If key man insurance is used for the purpose of funding in the case of a company, there may be an issue regarding Section 67 of the Companies Act 1965 that prevents a company from providing financial assistance for the purchase of its own shares. There are also issues with regard to tax consequences. Consult specialists who are familiar with these issues.

The power of attorney (given by the business-owners as donors) is needed for the purpose of providing an independent party (usually a trustee company) with power to perform functions that are necessary to give effect to the buy-sell agreement without favouring any party thereto. Such functions would involve for example completing documentation for share transfer and taking legal action for breaches to the agreement. The trust deed is for the purpose of appointing a trustee (can be the same as the donee of the power of attorney) to administer and distribute the proceeds of the sale of shares in accordance with the terms of a trust (reflecting the wishes of an affected co-owner for the benefit of his named beneficiaries). Terms of the trust can include, for example, the distribution of proceeds to children only upon attainment of a particular age and/or the attainment of another milestone, such as an university degree, so that the benefactor can minimise the risk of inheritance being squandered away before his children are mature enough to handle finance.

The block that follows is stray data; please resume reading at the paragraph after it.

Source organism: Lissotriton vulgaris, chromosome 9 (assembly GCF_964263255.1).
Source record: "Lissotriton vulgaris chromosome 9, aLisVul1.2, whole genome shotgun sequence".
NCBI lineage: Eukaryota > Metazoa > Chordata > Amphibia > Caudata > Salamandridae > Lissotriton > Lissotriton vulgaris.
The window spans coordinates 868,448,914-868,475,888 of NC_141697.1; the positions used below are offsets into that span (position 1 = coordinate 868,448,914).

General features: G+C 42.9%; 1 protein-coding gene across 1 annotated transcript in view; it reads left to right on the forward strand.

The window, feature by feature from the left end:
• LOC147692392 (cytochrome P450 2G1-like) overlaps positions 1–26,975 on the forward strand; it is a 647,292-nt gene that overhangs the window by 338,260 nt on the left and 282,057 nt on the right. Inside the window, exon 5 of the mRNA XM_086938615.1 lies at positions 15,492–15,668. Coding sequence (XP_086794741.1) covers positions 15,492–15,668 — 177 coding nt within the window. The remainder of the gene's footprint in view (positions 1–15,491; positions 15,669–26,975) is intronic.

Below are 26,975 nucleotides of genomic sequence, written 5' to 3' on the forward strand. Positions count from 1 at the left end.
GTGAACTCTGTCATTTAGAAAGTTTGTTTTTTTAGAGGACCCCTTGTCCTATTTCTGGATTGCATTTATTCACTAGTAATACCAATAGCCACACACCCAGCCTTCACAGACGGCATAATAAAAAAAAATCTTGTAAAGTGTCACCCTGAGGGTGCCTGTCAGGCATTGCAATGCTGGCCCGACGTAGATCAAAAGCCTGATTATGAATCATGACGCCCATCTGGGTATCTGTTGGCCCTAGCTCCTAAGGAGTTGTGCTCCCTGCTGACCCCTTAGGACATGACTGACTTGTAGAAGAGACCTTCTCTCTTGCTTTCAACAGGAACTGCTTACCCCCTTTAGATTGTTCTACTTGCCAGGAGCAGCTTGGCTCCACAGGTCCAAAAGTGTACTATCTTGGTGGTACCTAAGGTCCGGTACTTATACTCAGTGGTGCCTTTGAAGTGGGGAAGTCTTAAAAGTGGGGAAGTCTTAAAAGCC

If the buy-sell agreement is funded by insurance, the life insurance is either assigned to the trustee or the trustee is appointed in the nomination pursuant to Section 166 of the Insurance Act 1996, allowing the trustee to claim and receive the sale proceeds. Such proceeds are used by the trustee to settle in part or in full the purchase consideration for the subject shares in the buy-sell agreement. The transfer of the affected co-owner's stake to surviving co-owners who are parties to the buy-sell agreement, and transfer of the proceeds from the sale of the shares to the trustee, are done upon the occurrence of a specified trigger event (death, incapacity, etc.). But if the co-owner wants to ensure that the proceeds will be creditor proof, subject to time limitation under bankruptcy laws, the shares should be transferred to the trustee before the trigger event, such as at the same time as the buy-sell agreement.

In short, the steps to set up business value protection are:
  • Agree: Get the co-owners to agree and commit to such an arrangement
  • Value: Have a qualified accountant value the business or recommend the most suitable basis for valuing the business
  • Spell terms: Decide how the respective co-owners' interests in the business are to be valued, what is the funding for the buy-sell agreement, what are the trigger events, who should be appointed the independent trustee, etc.
  • Execute documents: Buy-sell agreement with co-owners, irrevocable power of attorney in favour of the trustee, and individual trust deeds to provide instructions on management and distribution of the sales proceeds

If a BVPT arrangement is contemplated, please seek the help of a trustee company who can arrange for advice from qualified lawyers experienced in legal documentation for such arrangements.

For most businessmen who own SMEs (small and medium-sized enterprises), their stake in the business can represent more than half their wealth. That is why financial planning needs to cover this aspect.

If you wish to learn more about a BVPT, contact Rockwills Trustee Berhad at 1700 81 WILL or 03-77811993